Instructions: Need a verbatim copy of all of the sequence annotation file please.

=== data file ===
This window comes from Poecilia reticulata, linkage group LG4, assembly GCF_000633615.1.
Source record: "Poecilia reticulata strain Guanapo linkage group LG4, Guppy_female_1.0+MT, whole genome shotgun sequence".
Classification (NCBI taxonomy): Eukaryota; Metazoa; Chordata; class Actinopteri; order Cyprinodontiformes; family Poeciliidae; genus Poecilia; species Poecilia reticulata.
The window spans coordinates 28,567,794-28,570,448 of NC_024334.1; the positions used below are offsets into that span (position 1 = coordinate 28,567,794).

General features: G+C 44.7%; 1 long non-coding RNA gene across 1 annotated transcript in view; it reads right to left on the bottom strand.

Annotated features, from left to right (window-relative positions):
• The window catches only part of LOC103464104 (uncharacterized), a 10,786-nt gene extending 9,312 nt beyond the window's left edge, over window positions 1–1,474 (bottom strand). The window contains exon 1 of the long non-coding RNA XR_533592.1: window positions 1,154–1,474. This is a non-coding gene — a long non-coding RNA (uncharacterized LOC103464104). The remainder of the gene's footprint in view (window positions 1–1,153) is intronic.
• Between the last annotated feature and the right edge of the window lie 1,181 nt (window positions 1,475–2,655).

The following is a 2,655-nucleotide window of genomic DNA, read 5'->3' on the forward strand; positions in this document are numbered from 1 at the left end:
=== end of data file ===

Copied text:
This window comes from Poecilia reticulata, linkage group LG4, assembly GCF_000633615.1.
Source record: "Poecilia reticulata strain Guanapo linkage group LG4, Guppy_female_1.0+MT, whole genome shotgun sequence".
Classification (NCBI taxonomy): Eukaryota; Metazoa; Chordata; class Actinopteri; order Cyprinodontiformes; family Poeciliidae; genus Poecilia; species Poecilia reticulata.
The window spans coordinates 28,567,794-28,570,448 of NC_024334.1; the positions used below are offsets into that span (position 1 = coordinate 28,567,794).

General features: G+C 44.7%; 1 long non-coding RNA gene across 1 annotated transcript in view; it reads right to left on the bottom strand.

Annotated features, from left to right (window-relative positions):
• The window catches only part of LOC103464104 (uncharacterized), a 10,786-nt gene extending 9,312 nt beyond the window's left edge, over window positions 1–1,474 (bottom strand). The window contains exon 1 of the long non-coding RNA XR_533592.1: window positions 1,154–1,474. This is a non-coding gene — a long non-coding RNA (uncharacterized LOC103464104). The remainder of the gene's footprint in view (window positions 1–1,153) is intronic.
• Between the last annotated feature and the right edge of the window lie 1,181 nt (window positions 1,475–2,655).

The following is a 2,655-nucleotide window of genomic DNA, read 5'->3' on the forward strand; positions in this document are numbered from 1 at the left end: